One of the major barriers in the path of Indonesia's development is the problem of transport and communication.
GVs: street scenes of Djakarta (4 shots)
SVs: people in street market and shanty town.
CU: drill breaking rock and machines carving road through outback. (3 shots)
SV: children wave to camera and SVs people in new homes on transmigration settlement.
SV: teacher at blackboard and people in classroom listening to lecture.
CU: Implement digging ground and people in field hoeing. (2 shots)
GV PAN: new Sumatra settlement and people in fields and outside houses. (4 shots)
SV: men haul grain sacks to weighing machine.
SV: bulldozers and earthmovers at work on new road.
GV AND SVs: small settlement through which new road passes. (5 shots)
SV: Australian highway engineers at work on roadmaking. (3 shots)
GV PAN: river
GV: longhouse and INTERIOR Dayak woman at work.
SV: Dayak men at work on the land as roadwork truck goes by along new road. (3 shots)
Script is copyright Reuters Limited. All rights reserved
Background: One of the major barriers in the path of Indonesia's development is the problem of transport and communication. This nation of a thousand islands still relies heavily on small boats to provide its links. Even on the big islands of Java, Sumatra and Borneo, there are relatively few roads, extending a few miles around the larger towns. But now a joint undertaking by Australia and Indonesia is opening up new territories and driving new roads through virgin country. This is not only helping to solve the communications problem, but is enabling Indonesia to deal with its most pressing dilemma, to disperse some of the millions of people who have crowded into the capital, Jakarta, in recent years.
SYNOPSIS: In terms of population, Indonesia is the fifth largest nation in the world with 119 million people - and five million of them live in Jakarta. The poor living conditions in the city are typical of those throughout the nation, for Indonesia's economy struggles to support its people.
New projects, aimed at opening up mineral wealth and providing settlements for people, are therefore welcome. The government's transmigration programme is making some headway. This resettlement camp north of Jakarta is the first stage of a population shift. Former city dwellers are introduced to the elements of an agricultural life. Lessons are given on raising crops, irrigation and the problems of life in the outback so that resettled families will be able to fend for themselves.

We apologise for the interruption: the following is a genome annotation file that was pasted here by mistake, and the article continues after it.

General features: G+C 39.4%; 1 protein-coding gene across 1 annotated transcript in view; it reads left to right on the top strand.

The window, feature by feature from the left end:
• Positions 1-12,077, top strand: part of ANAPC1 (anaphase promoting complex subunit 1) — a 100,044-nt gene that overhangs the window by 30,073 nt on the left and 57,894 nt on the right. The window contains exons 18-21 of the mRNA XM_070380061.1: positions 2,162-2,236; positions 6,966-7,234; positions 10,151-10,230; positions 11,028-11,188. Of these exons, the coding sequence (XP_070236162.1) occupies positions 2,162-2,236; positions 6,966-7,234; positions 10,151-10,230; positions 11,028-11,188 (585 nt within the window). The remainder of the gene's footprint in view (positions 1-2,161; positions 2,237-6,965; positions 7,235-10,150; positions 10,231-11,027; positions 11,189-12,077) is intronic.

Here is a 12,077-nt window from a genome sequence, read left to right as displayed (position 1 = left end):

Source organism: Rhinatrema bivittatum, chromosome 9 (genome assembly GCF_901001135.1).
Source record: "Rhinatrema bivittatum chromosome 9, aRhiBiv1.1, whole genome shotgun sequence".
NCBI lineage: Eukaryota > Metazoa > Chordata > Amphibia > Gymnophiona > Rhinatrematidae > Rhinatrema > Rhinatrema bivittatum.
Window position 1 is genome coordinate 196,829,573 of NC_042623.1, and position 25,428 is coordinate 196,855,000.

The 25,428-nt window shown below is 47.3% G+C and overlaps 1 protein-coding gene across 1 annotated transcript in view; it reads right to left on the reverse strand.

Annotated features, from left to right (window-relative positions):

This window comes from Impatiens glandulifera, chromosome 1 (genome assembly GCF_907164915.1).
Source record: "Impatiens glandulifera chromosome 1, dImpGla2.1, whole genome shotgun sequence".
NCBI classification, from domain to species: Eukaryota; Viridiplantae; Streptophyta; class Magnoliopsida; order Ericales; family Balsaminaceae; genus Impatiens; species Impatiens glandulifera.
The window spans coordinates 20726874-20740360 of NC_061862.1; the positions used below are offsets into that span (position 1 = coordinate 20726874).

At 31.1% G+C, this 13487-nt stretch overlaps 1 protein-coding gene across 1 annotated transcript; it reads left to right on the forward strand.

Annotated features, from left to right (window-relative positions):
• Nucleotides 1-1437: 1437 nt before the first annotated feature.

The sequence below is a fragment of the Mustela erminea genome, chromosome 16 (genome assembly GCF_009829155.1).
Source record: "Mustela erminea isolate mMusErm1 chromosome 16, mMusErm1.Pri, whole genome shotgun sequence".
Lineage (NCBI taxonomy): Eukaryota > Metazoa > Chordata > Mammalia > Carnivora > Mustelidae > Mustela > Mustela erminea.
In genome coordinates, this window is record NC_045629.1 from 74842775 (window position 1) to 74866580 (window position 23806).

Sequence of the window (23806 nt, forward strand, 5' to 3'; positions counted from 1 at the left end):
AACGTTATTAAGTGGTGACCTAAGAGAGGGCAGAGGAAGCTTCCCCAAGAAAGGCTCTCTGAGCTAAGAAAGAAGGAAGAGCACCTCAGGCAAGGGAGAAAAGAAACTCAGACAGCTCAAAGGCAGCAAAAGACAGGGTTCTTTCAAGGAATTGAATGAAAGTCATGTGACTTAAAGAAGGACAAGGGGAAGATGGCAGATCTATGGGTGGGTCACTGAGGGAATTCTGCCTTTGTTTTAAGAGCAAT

All this is part of a five-year plan to move one thousand families a year out of Jakarta and give them practical instruction in making a living from the land ...and an improvement on the slums of Jakarta.
This is one of the new settlements. It has been established on the island of Sumatra and it houses some two to 300 families from Jakarta. The government provides them with tools, seed, some livestock and food for one or two years - depending on how difficult it might be to begin successful farming. After the first harvest, the new migrants are expected to live without further assistance. At this camp, they now live by selling the rice crop.
Part of the new Australian-Indonesian joint project for road building is taking place on Borneo. This 40-million-dollar project will open up the vast hinterland of Borneo - the world's third largest island. So far, some 80 kilometres of road have linked some small townships but within five years, new roads are planned to exploit Indonesia's potential in rubber, copra, coffee and pepper production. At present, there are 38 Australian engineers supervising an Indonesian workforce of 1,250 and Australia is also supplying the machinery.
But part of the aim is to train Indonesians in the essential science of road engineering.
The roads are beginning to replace the rivers as Borneo's highways. And as the road programme pushed ahead, it is overtaking more history. The Dayaks of Borneo were once feared as headhunters. Now, they live off the land. But technology has caught up with them and their ancient customs.
For example, the dayak method of tilling the ground has destroyed the jungle. In order to preserve it, the Indonesian government is persuading the Dayal??? to turn to more modern methods and to form permanent settlements instead of living a nomadic life. Ironically, their lives have been changed by other nomads - the road-builders, pioneers of Indonesia's new future.